Madeira to allow entry to Brit tourists with Indian version of AstraZeneca vaccine – but mainland Portugal won’t

MADEIRA will not ban Brits who have been jabbed with the Indian version of the AstraZeneca vaccine, the island has confirmed.

It follows the launch of the EU’s digital Covid certificate last week, which only authorises four vaccines – Pfizer and BioNTech, Moderna, AstraZeneca and Johnson & Johnson.

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Madeira will still welcome Brits who have the Indian AstraZeneca jabs[/caption]

However, millions of AZ vaccines administered in the UK do not qualify for the bloc’s passport scheme because they were manufactured in India. 

Despite this, the Portuguese island, which is on the UK’s green list, said those who received other shots, such as those of China’s Sinovac or India’s Covaxin, could visit the Atlantic islands.

Pedro Ramos, Madeira’s health secretary, said all would be accepted “because if millions have been vaccinated with these vaccines (not approved by the EU), their level of protection is similar to others”.

This doesn’t include mainland Portugal, which is not only on the amber list, but will only allow the four EU accepted vaccines.

The new EU certificate now allows citizens to travel more freely across the bloc if they have been fully vaccinated with one of the four approved shots, received a recent negative test result or have immunity due to recent recovery.

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The rest of Portugal will not, and will only allow the four EU approved jabs[/caption]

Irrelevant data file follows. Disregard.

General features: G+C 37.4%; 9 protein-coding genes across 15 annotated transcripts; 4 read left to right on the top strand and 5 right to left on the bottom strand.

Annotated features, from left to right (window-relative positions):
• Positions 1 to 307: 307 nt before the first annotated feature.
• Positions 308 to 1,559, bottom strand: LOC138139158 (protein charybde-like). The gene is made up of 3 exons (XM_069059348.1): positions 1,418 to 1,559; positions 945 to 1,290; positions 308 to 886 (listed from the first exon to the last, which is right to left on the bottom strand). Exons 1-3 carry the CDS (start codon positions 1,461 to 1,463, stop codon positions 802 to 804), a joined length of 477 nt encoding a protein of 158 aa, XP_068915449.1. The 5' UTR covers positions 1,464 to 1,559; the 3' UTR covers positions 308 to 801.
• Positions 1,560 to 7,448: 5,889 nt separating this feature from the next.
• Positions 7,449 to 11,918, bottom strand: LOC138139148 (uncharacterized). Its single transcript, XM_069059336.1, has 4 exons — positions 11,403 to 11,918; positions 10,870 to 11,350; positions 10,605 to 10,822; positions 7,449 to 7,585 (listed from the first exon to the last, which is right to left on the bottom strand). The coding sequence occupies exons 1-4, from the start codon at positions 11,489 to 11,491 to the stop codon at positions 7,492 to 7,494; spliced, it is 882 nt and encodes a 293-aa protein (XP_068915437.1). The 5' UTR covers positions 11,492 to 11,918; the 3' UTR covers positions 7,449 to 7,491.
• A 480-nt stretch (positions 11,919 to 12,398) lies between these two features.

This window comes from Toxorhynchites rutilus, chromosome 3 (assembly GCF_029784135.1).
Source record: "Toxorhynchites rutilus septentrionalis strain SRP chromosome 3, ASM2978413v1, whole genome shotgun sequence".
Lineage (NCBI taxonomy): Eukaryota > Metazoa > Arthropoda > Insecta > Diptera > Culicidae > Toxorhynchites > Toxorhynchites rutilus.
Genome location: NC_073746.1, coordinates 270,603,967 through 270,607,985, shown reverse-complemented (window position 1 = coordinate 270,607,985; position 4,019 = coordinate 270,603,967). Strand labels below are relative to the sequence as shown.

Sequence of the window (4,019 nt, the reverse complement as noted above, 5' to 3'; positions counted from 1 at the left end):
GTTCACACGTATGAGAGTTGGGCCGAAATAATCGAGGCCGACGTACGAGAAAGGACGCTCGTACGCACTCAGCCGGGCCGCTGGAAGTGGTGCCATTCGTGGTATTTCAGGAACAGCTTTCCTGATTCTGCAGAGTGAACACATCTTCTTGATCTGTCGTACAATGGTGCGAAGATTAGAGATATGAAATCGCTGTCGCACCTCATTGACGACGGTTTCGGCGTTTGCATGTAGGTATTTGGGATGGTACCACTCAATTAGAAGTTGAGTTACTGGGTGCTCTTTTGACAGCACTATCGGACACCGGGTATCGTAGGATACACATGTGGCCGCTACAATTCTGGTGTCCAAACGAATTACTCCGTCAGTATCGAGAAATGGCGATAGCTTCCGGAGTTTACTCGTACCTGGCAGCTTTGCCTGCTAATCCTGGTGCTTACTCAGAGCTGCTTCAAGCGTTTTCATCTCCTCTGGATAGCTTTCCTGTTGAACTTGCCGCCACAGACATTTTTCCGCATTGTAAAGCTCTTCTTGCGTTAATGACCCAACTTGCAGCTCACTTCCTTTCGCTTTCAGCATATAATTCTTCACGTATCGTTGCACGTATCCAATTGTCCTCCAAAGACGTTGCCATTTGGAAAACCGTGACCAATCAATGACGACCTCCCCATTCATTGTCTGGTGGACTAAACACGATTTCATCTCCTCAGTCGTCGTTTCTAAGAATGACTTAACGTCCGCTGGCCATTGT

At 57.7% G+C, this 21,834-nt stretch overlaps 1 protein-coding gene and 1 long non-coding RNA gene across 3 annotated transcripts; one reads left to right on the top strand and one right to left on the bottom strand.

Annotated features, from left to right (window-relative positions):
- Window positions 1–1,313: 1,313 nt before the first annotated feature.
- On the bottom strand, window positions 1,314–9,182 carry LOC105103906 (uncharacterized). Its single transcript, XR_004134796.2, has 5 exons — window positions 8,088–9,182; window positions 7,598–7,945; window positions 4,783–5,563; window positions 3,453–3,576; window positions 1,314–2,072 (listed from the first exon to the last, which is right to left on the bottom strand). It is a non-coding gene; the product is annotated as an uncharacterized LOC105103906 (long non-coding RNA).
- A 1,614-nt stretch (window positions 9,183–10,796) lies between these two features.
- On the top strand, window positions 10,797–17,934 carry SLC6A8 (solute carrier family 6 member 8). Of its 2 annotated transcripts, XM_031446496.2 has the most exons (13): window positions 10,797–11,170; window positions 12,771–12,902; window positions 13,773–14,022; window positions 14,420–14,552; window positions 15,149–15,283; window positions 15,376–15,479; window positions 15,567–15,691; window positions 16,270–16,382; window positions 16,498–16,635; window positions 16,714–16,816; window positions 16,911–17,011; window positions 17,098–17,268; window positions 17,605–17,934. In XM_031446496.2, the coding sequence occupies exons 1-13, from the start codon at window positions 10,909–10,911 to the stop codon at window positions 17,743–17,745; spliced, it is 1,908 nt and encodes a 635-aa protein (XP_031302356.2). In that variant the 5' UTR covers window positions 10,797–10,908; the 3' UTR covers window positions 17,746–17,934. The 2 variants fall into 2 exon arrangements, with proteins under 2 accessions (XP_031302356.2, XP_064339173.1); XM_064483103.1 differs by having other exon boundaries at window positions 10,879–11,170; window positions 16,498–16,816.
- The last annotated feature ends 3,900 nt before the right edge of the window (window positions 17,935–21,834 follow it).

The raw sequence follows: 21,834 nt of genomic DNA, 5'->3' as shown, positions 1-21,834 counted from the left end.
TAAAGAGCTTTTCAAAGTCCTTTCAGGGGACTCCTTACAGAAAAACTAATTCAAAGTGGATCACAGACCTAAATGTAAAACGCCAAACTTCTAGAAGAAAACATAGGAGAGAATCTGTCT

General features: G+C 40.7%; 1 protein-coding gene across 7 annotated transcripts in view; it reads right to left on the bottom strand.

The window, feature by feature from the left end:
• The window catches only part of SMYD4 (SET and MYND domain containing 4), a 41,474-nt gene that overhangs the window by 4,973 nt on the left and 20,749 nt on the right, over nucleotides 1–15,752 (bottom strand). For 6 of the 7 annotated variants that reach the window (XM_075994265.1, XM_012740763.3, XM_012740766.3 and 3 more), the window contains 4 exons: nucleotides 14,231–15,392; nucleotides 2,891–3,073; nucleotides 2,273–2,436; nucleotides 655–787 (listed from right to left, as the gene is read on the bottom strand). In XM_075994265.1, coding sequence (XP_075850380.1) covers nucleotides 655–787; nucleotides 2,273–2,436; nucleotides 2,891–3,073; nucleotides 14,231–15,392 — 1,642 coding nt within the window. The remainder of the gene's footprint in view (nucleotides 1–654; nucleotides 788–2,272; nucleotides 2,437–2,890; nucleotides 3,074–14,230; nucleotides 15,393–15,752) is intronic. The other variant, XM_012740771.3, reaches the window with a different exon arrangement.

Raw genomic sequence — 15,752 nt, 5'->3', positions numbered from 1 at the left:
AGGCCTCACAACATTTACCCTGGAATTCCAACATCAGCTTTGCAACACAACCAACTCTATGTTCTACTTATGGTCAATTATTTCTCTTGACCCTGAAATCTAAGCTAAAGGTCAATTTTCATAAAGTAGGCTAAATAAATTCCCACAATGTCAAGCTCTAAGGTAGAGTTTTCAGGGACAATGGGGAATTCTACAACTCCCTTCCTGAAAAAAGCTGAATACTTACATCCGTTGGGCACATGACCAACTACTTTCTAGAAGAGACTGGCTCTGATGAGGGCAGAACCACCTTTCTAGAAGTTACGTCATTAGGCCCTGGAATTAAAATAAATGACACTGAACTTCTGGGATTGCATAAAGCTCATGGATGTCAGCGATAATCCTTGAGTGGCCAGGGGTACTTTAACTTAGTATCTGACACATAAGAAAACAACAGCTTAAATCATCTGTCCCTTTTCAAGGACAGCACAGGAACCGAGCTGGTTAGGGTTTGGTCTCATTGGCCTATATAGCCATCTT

Member states can decide to extend the certificate to European travellers vaccinated with other shots.

Brits who want to check if they have had the Indian-made AZ vaccines are identifiable by the batch numbers – such as 4120Z001 or 4120Z002 – which appear on recipients’ cards after they have been jabbed. 

They also feature on the Covid travel pass on the NHS App which is currently being used as a digital vaccination certificate for foreign travel.

It is hoped that double-jabbed Brits will be able to go on holiday to amber list destination without having to quarantine back in the UK.

Ministers have suggested this may be introduced from August, after sources warned it was “ambitious” to think it will start from the UK’s July 19 “Freedom Day”.

Brits will still need to check the entry requirements of where they are heading this summer, with many European holiday hotspots introducing new rules for British travellers.

Destinations such as Malta will not allow kids between the ages of 12-17 if they are not vaccinated, while Portugal will require them to have a negative Covid test.

Both destinations are only allow fully vaccinated Brits in – although Madeira is not.

Spain introduced new rules last week which require Brits to have both jabs or a negative Covid test to enter the country, which includes the green list Balearic Islands.



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